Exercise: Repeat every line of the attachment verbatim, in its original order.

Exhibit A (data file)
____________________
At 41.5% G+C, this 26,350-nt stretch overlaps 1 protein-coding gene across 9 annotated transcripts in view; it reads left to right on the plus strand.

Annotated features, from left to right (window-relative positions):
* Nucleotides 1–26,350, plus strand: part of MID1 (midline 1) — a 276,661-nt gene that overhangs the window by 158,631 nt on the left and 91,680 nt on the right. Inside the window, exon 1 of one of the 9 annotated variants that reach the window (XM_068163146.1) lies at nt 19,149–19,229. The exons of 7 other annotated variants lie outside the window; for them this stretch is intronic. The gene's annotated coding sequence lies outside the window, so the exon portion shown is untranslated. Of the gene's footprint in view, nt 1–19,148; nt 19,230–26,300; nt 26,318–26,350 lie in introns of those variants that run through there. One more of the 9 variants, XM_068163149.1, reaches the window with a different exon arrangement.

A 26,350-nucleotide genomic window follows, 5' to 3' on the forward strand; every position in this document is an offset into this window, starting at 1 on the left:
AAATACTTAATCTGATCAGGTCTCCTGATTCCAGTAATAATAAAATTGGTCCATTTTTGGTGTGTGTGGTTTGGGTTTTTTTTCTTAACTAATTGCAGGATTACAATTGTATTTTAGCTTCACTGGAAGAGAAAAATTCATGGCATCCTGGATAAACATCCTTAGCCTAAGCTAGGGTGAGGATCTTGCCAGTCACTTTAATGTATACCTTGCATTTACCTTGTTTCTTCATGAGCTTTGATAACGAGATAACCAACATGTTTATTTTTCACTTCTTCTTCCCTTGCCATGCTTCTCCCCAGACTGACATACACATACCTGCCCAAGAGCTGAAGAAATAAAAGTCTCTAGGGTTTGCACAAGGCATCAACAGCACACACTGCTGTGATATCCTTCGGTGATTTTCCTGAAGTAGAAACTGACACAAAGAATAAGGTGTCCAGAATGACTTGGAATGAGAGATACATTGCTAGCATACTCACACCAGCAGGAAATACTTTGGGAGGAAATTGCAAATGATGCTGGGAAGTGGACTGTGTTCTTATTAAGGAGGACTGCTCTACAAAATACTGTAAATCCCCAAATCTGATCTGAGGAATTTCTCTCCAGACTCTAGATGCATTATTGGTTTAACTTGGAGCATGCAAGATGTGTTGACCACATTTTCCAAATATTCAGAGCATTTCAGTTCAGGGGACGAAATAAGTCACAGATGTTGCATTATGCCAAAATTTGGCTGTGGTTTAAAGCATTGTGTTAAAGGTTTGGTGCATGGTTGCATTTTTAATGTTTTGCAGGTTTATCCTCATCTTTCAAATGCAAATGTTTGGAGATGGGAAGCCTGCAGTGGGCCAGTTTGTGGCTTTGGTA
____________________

At 41.5% G+C, this 26,350-nt stretch overlaps 1 protein-coding gene across 9 annotated transcripts in view; it reads left to right on the plus strand.

Annotated features, from left to right (window-relative positions):
* Nucleotides 1–26,350, plus strand: part of MID1 (midline 1) — a 276,661-nt gene that overhangs the window by 158,631 nt on the left and 91,680 nt on the right. Inside the window, exon 1 of one of the 9 annotated variants that reach the window (XM_068163146.1) lies at nt 19,149–19,229. The exons of 7 other annotated variants lie outside the window; for them this stretch is intronic. The gene's annotated coding sequence lies outside the window, so the exon portion shown is untranslated. Of the gene's footprint in view, nt 1–19,148; nt 19,230–26,300; nt 26,318–26,350 lie in introns of those variants that run through there. One more of the 9 variants, XM_068163149.1, reaches the window with a different exon arrangement.

A 26,350-nucleotide genomic window follows, 5' to 3' on the forward strand; every position in this document is an offset into this window, starting at 1 on the left:
AAATACTTAATCTGATCAGGTCTCCTGATTCCAGTAATAATAAAATTGGTCCATTTTTGGTGTGTGTGGTTTGGGTTTTTTTTCTTAACTAATTGCAGGATTACAATTGTATTTTAGCTTCACTGGAAGAGAAAAATTCATGGCATCCTGGATAAACATCCTTAGCCTAAGCTAGGGTGAGGATCTTGCCAGTCACTTTAATGTATACCTTGCATTTACCTTGTTTCTTCATGAGCTTTGATAACGAGATAACCAACATGTTTATTTTTCACTTCTTCTTCCCTTGCCATGCTTCTCCCCAGACTGACATACACATACCTGCCCAAGAGCTGAAGAAATAAAAGTCTCTAGGGTTTGCACAAGGCATCAACAGCACACACTGCTGTGATATCCTTCGGTGATTTTCCTGAAGTAGAAACTGACACAAAGAATAAGGTGTCCAGAATGACTTGGAATGAGAGATACATTGCTAGCATACTCACACCAGCAGGAAATACTTTGGGAGGAAATTGCAAATGATGCTGGGAAGTGGACTGTGTTCTTATTAAGGAGGACTGCTCTACAAAATACTGTAAATCCCCAAATCTGATCTGAGGAATTTCTCTCCAGACTCTAGATGCATTATTGGTTTAACTTGGAGCATGCAAGATGTGTTGACCACATTTTCCAAATATTCAGAGCATTTCAGTTCAGGGGACGAAATAAGTCACAGATGTTGCATTATGCCAAAATTTGGCTGTGGTTTAAAGCATTGTGTTAAAGGTTTGGTGCATGGTTGCATTTTTAATGTTTTGCAGGTTTATCCTCATCTTTCAAATGCAAATGTTTGGAGATGGGAAGCCTGCAGTGGGCCAGTTTGTGGCTTTGGTA